Labs Life: Introducing Mark Brady
Each week we try to give our readers insight into the inner workings of Sutherland Labs. This week, Mark Brady, a Principal Design Researcher in our Covent Garden office zooms in to give us a little insight into his corner of the world of Design Thinking.
What is your job here at Sutherland?
Mark: I help design things so that they fit around people better. So that they’re easier and more enjoyable to use. This could be anything from an app, to a whole service like providing holidays for people. As a design researcher you have to be really adept at putting yourself in other people’s shoes. I think it’s a skill that you have to work to develop, but there has to be a foundation there to start. I’ve also got a background in coding and technology, which helps me understand what is and isn’t feasible for a client when suggesting changes to a product or service.
Before Sutherland I worked at another design research agency for seven years. Before that I did a PhD in Sociology and worked at a research centre for British Telecoms. Design and technology have always been a focus for me throughout my life. Both design and technology embody change and iteration. You realize that change happens all the time and that those that don’t change get left behind. Design thinking is about fluidity and constantly iterating and improving.
What do you like to do for fun?
Mark: When I was a kid I wanted to be a Formula One driver. I quite liked things that went fast and I still do. I also love to be outside in nature as much as possible, which might be why I love to cycle so much.
The other thing that I spend most of my free time doing is playing with my exceedingly cute seven month old daughter. At the moment, babies and cycling are pretty mutually exclusive, but I’m hoping that as she gets older I will be able to combine my two favourite things.
What have been your best and worst days working with Sutherland?
Mark: There aren’t really any bad days. I could be running sessions in the lab one day, writing a proposal or report the next, and out and about interviewing participants at their home or office on another day. The variety and chance to constantly learn about new domains is one of the things I love about the job.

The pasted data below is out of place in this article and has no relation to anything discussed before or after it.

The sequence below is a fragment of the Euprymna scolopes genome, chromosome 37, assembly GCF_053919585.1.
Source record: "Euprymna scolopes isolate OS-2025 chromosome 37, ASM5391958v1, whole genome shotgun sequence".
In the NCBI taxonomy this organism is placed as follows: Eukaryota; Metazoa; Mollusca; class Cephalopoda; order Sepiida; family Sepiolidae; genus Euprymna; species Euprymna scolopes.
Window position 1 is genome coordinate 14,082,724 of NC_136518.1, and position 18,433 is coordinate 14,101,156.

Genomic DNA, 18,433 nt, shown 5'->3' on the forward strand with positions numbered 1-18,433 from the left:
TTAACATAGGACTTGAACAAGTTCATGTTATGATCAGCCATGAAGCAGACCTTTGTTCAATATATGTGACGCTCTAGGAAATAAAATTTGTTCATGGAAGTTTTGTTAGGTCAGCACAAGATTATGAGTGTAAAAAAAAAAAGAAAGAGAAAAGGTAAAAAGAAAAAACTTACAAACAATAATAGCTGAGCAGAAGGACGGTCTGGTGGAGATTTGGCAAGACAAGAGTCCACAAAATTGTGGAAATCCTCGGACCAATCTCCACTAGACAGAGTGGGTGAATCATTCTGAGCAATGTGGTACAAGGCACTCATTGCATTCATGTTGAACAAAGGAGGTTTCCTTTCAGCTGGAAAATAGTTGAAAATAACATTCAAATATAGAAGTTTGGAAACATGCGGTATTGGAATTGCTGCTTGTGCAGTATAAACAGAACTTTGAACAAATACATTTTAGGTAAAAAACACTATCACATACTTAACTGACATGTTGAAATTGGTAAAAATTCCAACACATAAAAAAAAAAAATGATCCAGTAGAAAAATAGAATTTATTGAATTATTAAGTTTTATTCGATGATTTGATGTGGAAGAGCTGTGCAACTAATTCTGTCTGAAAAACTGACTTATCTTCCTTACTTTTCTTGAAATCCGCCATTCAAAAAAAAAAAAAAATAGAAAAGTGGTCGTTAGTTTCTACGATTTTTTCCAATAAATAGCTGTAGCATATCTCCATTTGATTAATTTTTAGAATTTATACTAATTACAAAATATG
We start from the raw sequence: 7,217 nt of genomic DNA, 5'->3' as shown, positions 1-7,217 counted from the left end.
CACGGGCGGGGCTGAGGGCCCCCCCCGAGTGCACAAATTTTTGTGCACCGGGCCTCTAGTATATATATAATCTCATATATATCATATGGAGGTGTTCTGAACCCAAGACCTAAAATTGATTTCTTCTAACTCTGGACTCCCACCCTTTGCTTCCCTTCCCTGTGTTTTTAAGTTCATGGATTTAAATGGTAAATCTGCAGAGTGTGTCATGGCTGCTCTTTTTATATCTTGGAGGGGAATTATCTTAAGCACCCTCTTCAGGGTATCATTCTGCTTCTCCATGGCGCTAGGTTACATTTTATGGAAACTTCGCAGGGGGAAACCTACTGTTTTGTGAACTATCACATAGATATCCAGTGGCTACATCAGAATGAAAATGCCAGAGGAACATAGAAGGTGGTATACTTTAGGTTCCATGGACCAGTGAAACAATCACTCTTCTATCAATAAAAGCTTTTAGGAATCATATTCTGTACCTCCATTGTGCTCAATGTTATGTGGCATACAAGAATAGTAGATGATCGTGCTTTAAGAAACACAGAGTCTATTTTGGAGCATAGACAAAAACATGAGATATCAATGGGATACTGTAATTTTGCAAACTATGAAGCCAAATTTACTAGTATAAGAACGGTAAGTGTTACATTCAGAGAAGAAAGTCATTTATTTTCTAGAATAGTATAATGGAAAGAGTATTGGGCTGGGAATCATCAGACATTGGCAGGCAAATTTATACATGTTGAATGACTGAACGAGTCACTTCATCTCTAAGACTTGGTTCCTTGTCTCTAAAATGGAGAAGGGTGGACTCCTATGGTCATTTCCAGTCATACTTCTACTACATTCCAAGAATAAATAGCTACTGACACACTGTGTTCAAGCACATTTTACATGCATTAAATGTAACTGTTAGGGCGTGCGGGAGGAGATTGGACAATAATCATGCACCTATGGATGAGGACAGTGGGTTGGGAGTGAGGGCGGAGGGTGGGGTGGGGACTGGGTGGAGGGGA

I got the chance to travel to Japan about a year ago for a project. It was one of the places I’ve always wanted to visit. I loved seeing such a different country and got to work with some great people while there.
What existing service do you think could use a dose of Design Thinking?
Mark: Banking. Without hesitation. I think the whole industry is ripe for an overhaul. Smaller companies like Monzo and Atom are stealing the march on traditional bankers and it’s only a matter of time before the dinosaurs become fossilized unless they start making some important changes to the way they do business and view their customers.
More and more companies will come to see user experience as a fundamental element in running a business and so we’ll see more internal departments devoted to UX, in much the same way as many companies have an HR or finance department.
How do you expect Design Thinking to change over the next few years?
Mark: More and more companies will come to see user experience as a fundamental element in running a business and so we’ll see more internal departments devoted to UX, in much the same way as many companies have an HR or finance department. I think the way we interact with computers has changed at an astonishing rate in the past few years. I think screens as points of interaction will always be important, but will be joined more and more by voice and gestures, and other ways of interacting. Secondly, I think that organizations are becoming more and more keyed into the idea of end-to-end customer service design, and so I think we’ll see more of that kind of work as time goes on.
Will Mark ever convince his wife to let him load a baby into his bike’s basket? Will he ever stop borrowing other people’s shoes without asking? Will his evil plan to fossilize every banker in London come to fruition? Will someone buy him a formula one driving experience for his birthday? Come back next week for another instalment of ‘Labs Life’ to find out these answers and more!